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NEWS: Signs of economic peril ahead.

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posted on Apr, 8 2005 @ 06:35 AM
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Robert Shiller compares the current real estate and stock market environment to 1929. He describes the trading of condos in San Diego; some being held and sold over months, untenanted.
 



www.voiceofsandiego.org
"People can't imagine that this is a bubble, but it is," said Yale University economics professor Robert Shiller. Shiller is the author of "Irrational Exuberance," in which he predicted the collapse of technology stocks in 2000. Shiller says the frenzy of buying in San Diego real estate over the last four years mirrors what happened in 1929, and he says conditions are right for a major downward adjustment in overpriced real estate markets like San Diego.

"It's happening now like in the '20s," Shiller said of housing prices in San Diego. "People then thought that the market can only go up, and they were trading stories about how much money people made. And you had economists saying it was fundamentally sound, that prices would never go down."



Please visit the link provided for the complete story.


There is a real estate bubble. This is fact. It is not an isolated US phenomenon but global, or at least throughout Europe, the UK, Australia and parts of Asia. The trading of empty condos is just so reminiscent of tulip mania or the Japanese realestate madness of the 80s, that bubble status cannot be denied. This does not mean a bust is imminent. Tops are often broad and difficult to predict. However, Greenspan's recent warnings that Fannie Mae and Freddie Mac were too large, and that they should be limited to holding $100 to $200 billion in mortgages. Currently, these two guarantee roughly half of the $7.6 trillion mortgage market. To offset this enormous debt, they hold over $1 trillion in derivatives (end 2003). Greenspan said that the size of these two institutions pose a risk to the US and possibly the world's financial stability.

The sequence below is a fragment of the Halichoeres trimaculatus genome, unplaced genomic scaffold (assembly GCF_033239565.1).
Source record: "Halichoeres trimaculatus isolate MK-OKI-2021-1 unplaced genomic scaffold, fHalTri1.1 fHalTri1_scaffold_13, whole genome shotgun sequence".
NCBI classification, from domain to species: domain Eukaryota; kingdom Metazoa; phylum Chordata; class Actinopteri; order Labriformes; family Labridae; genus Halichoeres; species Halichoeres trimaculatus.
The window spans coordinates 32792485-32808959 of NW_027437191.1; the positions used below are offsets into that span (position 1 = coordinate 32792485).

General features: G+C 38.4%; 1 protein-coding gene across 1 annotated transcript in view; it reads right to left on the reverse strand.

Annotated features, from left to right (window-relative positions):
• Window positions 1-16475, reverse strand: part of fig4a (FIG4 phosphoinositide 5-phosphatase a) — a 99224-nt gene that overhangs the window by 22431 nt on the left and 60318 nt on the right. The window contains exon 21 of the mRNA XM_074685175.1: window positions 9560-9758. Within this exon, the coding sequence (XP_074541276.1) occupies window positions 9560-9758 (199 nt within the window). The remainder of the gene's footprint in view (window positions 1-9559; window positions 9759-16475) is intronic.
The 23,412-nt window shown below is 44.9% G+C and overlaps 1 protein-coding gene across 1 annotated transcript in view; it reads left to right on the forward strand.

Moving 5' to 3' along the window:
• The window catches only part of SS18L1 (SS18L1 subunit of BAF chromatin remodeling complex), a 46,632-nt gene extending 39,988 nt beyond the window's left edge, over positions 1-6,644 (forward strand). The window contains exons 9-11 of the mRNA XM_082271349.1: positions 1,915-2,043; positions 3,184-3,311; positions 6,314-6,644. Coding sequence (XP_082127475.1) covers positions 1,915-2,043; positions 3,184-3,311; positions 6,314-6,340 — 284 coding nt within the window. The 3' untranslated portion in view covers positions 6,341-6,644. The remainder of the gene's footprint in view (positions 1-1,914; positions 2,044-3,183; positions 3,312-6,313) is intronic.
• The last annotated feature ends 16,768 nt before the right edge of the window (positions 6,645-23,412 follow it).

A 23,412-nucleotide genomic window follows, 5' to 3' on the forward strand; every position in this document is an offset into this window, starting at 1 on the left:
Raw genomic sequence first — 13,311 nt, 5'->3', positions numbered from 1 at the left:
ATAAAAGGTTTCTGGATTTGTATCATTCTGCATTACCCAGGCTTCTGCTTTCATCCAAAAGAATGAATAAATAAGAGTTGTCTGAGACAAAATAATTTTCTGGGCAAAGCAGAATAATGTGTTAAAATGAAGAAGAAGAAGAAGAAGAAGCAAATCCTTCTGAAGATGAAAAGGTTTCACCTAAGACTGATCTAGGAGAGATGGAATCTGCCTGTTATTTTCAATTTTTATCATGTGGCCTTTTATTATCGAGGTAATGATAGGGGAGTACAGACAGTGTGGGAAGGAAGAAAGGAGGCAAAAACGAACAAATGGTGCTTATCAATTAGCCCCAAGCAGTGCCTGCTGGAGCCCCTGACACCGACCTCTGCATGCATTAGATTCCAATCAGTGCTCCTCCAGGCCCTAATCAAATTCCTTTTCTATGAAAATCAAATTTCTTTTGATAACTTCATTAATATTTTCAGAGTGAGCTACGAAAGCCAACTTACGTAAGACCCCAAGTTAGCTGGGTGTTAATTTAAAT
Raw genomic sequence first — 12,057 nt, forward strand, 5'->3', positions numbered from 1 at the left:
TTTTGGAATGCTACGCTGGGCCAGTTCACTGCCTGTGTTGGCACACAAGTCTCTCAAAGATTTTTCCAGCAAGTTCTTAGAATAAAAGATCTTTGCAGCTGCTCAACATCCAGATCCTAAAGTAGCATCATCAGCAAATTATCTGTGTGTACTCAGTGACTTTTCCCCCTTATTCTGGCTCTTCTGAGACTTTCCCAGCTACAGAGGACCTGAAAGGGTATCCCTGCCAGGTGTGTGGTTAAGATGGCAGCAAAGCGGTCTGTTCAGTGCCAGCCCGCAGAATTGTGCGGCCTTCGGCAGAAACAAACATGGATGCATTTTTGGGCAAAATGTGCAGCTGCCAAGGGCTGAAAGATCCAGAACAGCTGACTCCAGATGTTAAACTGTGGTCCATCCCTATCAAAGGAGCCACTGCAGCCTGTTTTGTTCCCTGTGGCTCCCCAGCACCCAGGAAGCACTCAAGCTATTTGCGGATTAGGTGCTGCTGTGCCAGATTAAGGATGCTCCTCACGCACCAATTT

This certainly suggests they plan to rein them in. Does this mean interest rates are headed north? I'm not sure. I am sure its time to unwind highly leveraged positions and behave sensibly. Better to miss an opportunity then find yourself on the breadline.



Related News Links:
banking.senate.gov
www.reuters.com



[edit on 8-4-2005 by bookie]




posted on Apr, 8 2005 @ 07:31 AM
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I'm sorry - both that I made a mistake and now have to explain in public.

I meant to click "fix your intro" - and all I meant was put a bit more meat in the top section. But instead I clicked "fix your headline" - which probably has you scratching your head.

Then I have a question to the admin. When some one clicks a story as a "no - please fix THIS"...do we get to vote again after the fix? Because that would be unfair if we didn't - bein's, for example, I think this is a good article once the intro is beefed up.

clarification: I think it would be unfair to the WRITER - not me...lol.

[edit on 4-8-2005 by Valhall]



posted on Apr, 8 2005 @ 10:03 AM